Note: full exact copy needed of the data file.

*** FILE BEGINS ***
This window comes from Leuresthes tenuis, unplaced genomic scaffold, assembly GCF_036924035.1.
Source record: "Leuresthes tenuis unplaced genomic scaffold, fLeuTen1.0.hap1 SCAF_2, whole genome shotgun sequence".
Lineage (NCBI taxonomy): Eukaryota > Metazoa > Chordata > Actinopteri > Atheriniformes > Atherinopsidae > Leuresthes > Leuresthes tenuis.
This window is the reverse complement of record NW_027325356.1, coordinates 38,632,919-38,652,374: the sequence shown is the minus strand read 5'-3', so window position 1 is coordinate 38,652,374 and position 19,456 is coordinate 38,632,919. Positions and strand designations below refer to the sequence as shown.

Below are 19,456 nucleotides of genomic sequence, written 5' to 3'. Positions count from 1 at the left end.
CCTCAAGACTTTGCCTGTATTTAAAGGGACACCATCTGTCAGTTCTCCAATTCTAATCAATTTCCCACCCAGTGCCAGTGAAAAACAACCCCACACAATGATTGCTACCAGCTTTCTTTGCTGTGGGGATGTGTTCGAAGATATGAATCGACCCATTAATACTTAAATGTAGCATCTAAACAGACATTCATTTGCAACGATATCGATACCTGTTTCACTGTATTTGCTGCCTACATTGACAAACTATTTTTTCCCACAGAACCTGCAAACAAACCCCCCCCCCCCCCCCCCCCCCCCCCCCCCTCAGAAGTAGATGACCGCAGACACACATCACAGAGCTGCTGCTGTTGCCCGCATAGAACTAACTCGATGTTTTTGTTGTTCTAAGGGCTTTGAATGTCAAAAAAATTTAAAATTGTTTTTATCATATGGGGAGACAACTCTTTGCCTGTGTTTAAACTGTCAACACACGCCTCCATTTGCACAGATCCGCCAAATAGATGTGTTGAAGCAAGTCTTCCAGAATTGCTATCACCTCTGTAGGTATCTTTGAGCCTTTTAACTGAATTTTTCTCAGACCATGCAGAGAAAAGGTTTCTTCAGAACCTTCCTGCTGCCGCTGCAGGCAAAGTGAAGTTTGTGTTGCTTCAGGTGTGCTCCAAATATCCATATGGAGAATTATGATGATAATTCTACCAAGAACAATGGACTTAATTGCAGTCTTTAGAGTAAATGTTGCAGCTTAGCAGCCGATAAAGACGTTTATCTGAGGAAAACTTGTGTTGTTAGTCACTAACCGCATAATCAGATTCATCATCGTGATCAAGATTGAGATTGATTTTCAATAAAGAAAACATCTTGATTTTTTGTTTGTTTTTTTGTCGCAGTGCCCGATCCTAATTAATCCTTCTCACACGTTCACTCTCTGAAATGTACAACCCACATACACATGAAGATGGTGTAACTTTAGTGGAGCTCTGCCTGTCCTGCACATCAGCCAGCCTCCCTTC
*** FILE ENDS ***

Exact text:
This window comes from Leuresthes tenuis, unplaced genomic scaffold, assembly GCF_036924035.1.
Source record: "Leuresthes tenuis unplaced genomic scaffold, fLeuTen1.0.hap1 SCAF_2, whole genome shotgun sequence".
Lineage (NCBI taxonomy): Eukaryota > Metazoa > Chordata > Actinopteri > Atheriniformes > Atherinopsidae > Leuresthes > Leuresthes tenuis.
This window is the reverse complement of record NW_027325356.1, coordinates 38,632,919-38,652,374: the sequence shown is the minus strand read 5'-3', so window position 1 is coordinate 38,652,374 and position 19,456 is coordinate 38,632,919. Positions and strand designations below refer to the sequence as shown.

Below are 19,456 nucleotides of genomic sequence, written 5' to 3'. Positions count from 1 at the left end.
CCTCAAGACTTTGCCTGTATTTAAAGGGACACCATCTGTCAGTTCTCCAATTCTAATCAATTTCCCACCCAGTGCCAGTGAAAAACAACCCCACACAATGATTGCTACCAGCTTTCTTTGCTGTGGGGATGTGTTCGAAGATATGAATCGACCCATTAATACTTAAATGTAGCATCTAAACAGACATTCATTTGCAACGATATCGATACCTGTTTCACTGTATTTGCTGCCTACATTGACAAACTATTTTTTCCCACAGAACCTGCAAACAAACCCCCCCCCCCCCCCCCCCCCCCCCCCCCCTCAGAAGTAGATGACCGCAGACACACATCACAGAGCTGCTGCTGTTGCCCGCATAGAACTAACTCGATGTTTTTGTTGTTCTAAGGGCTTTGAATGTCAAAAAAATTTAAAATTGTTTTTATCATATGGGGAGACAACTCTTTGCCTGTGTTTAAACTGTCAACACACGCCTCCATTTGCACAGATCCGCCAAATAGATGTGTTGAAGCAAGTCTTCCAGAATTGCTATCACCTCTGTAGGTATCTTTGAGCCTTTTAACTGAATTTTTCTCAGACCATGCAGAGAAAAGGTTTCTTCAGAACCTTCCTGCTGCCGCTGCAGGCAAAGTGAAGTTTGTGTTGCTTCAGGTGTGCTCCAAATATCCATATGGAGAATTATGATGATAATTCTACCAAGAACAATGGACTTAATTGCAGTCTTTAGAGTAAATGTTGCAGCTTAGCAGCCGATAAAGACGTTTATCTGAGGAAAACTTGTGTTGTTAGTCACTAACCGCATAATCAGATTCATCATCGTGATCAAGATTGAGATTGATTTTCAATAAAGAAAACATCTTGATTTTTTGTTTGTTTTTTTGTCGCAGTGCCCGATCCTAATTAATCCTTCTCACACGTTCACTCTCTGAAATGTACAACCCACATACACATGAAGATGGTGTAACTTTAGTGGAGCTCTGCCTGTCCTGCACATCAGCCAGCCTCCCTTC